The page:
Living in the northeast, I appreciate those tough little songbirds that make this their home all year long and cope with the crisp winter weather just like me, the delightful Black-capped Chickadee.
My favorite words to describe Black-capped Chickadees are curious, bold and fascinating.
What Chickadees Look Like
The Black-capped Chickadee (Parus atricapillus) is a small, short-billed songbird with a black cap and throat.
The cheeks are white, and the underparts are light brown. Wings and tail dark grayish.
The upper wing feathers have white edging. The female looks exactly like the male. Size: 12-15 cm (5-6 in). Wingspan: 16-21 cm (6-8 in).
During cold weather, the Black-capped Chickadee might look exceptionally fluffy. That’s because the bird erects its soft, thick feathers to trap warm air close to its body.
A group of Chickadees is called a banditry of chickadees referring to the mask-like appearance of this species.
Where Chickadees Live
Black-capped Chickadees usually mate for life and are cavity nesters. Together they build nests in holes, typically in dead trees or rotten branches, or use an old Woodpecker hole.
They’re found in deciduous and mixed deciduous/coniferous woodlands, open woods and parks, willow thickets, and cottonwood groves. They are also commonly found in fields and suburban areas.
What Chickadees Eat
Black-capped Chickadees eat large quantities of insect eggs, larvae and pupae (insects in the torpid stage), weevils, lice, sawflies, and other insects.
They also feed on centipedes, snails, slugs, and spiders. The chickadee is one of the essential pest exterminators of the orchard or forest.
Black-capped Chickadee’s Call
The Chickadee makes at least 15 different calls to communicate with its flock mates and offspring.
Its name, Chickadee, is onomatopoetic, meaning the words is the sound it describes.
The more “dee” notes at the end of a Chickadee’s call indicate increasing levels of agitation.
I look forward to hearing their cheerful calls during the cold winter months. Hearing them always makes me smile.
I’ve gone out to fill the feeder, and I hear the Chickadees call from the pine tree with just one short “dee” to acknowledge my presence. Though I’d like to think the Chickadee is saying, “thank you.”
But when a Cooper’s Hawk or Red-tailed Hawk gets too close, it warrants more “dee” notes as a warning.
Welcome Backyard Birds
Black-capped Chickadees frequently visit bird feeders, taking one seed at a time and quickly whisk it away.
Chickadees hide seeds and other food items for recovery during the colder weather.
They place food items in different spots and can remember hiding spots a month after caching their food.
Only about 20 percent of the Black-capped Chickadees daily energy intake comes from feeders, and nearly half of their overall winter diet is made up of spiders, dormant insects, and even carrion.
When the temperature falls below 10 degrees, research shows that the survival rate of Chickadees almost doubles when they have access to feeders.
So, let’s help out these tough little songbirds and put up even more feeders in the cold winter months.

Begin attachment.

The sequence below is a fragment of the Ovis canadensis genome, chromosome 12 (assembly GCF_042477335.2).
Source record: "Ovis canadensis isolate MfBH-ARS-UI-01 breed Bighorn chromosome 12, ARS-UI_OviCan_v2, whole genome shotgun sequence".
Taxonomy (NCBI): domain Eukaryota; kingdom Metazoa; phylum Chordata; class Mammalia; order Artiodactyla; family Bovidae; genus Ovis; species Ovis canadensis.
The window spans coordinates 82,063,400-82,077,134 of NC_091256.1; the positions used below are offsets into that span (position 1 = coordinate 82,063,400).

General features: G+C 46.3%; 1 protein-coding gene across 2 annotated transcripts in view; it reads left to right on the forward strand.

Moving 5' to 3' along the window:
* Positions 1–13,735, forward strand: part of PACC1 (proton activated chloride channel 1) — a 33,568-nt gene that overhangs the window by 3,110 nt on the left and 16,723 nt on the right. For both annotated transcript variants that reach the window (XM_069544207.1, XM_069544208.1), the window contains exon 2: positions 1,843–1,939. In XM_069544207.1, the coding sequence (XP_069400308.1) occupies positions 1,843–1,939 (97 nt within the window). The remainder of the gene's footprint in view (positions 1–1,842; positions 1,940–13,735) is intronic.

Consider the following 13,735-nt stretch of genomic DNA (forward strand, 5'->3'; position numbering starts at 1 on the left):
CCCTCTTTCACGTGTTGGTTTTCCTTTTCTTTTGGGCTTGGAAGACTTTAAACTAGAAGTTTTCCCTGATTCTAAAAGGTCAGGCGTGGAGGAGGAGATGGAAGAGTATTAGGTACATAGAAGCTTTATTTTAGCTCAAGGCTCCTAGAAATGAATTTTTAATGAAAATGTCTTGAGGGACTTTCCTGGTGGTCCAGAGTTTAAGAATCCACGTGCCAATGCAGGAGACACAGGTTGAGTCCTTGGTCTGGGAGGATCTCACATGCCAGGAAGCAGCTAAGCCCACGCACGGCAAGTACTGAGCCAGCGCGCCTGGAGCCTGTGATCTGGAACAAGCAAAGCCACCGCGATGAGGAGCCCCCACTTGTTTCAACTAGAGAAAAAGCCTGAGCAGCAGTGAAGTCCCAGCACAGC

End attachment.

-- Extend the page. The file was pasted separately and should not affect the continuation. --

Their overall survival rate is 69 percent, versus a 37 percent survival rate when they don’t have access to feeders.
And in case you’re wondering. These small birds can live a relatively long life. The oldest banded Black-capped Chickadee in the wild lived 12 years and 5 months.
Black-capped Chickadees weigh less than one-half an ounce, but during the cold weather, Chickadees need twenty times more food than they do in the summer.
When the temperature falls below 10 degrees, you might notice that Chickadees eat at the feeder first thing in the morning and again just before dusk.
This eating behavior is because Chickadees can gain as much as 10 percent of their body weight each day and lose it all again during a cold winter night.
So feeding these delightful birds does help them survive and thrive.
Chickadee’s Favorite Foods
IntoBirds has seen great success feeding Black-capped Chickadees black-oil sunflower seeds and mealworms.
Eating Out of Your Hand
Chickadees are quirky, curious and bold that you can have them eating out of hands.
I mean that quite literally.
They often land on my hand when filling the feeder. Or if I put a handful of black-oil sunflower seed in my hand, a Chickadee will quickly grab a seed and retreat.
You hear the gentle whir in the air as a Chickadee flies up to your hand. And see the blur of gray and feel the breeze when it flies off. And it all happens in milliseconds.
A Chickadee’s wing beats are 27 times per second. (In comparison, a hummingbird’s is 80- beats per second).
The Black-capped Chickadee has the distinction of being the state bird of both Maine and Massachusetts and is also the provincial bird of New Brunswick, Canada.
I love these small songbirds. They’re a sheer delight to watch at your feeder.
Be sure to listen for their appreciate “dee” calls after you put seed in their feeders and they swoop back down to take a seed, one at a time and hide them into bark crevices.
Cheery-sounding Chickadees will always be a welcome sight at my bird feeders.
Now grab a pair of binoculars and get out and see birds!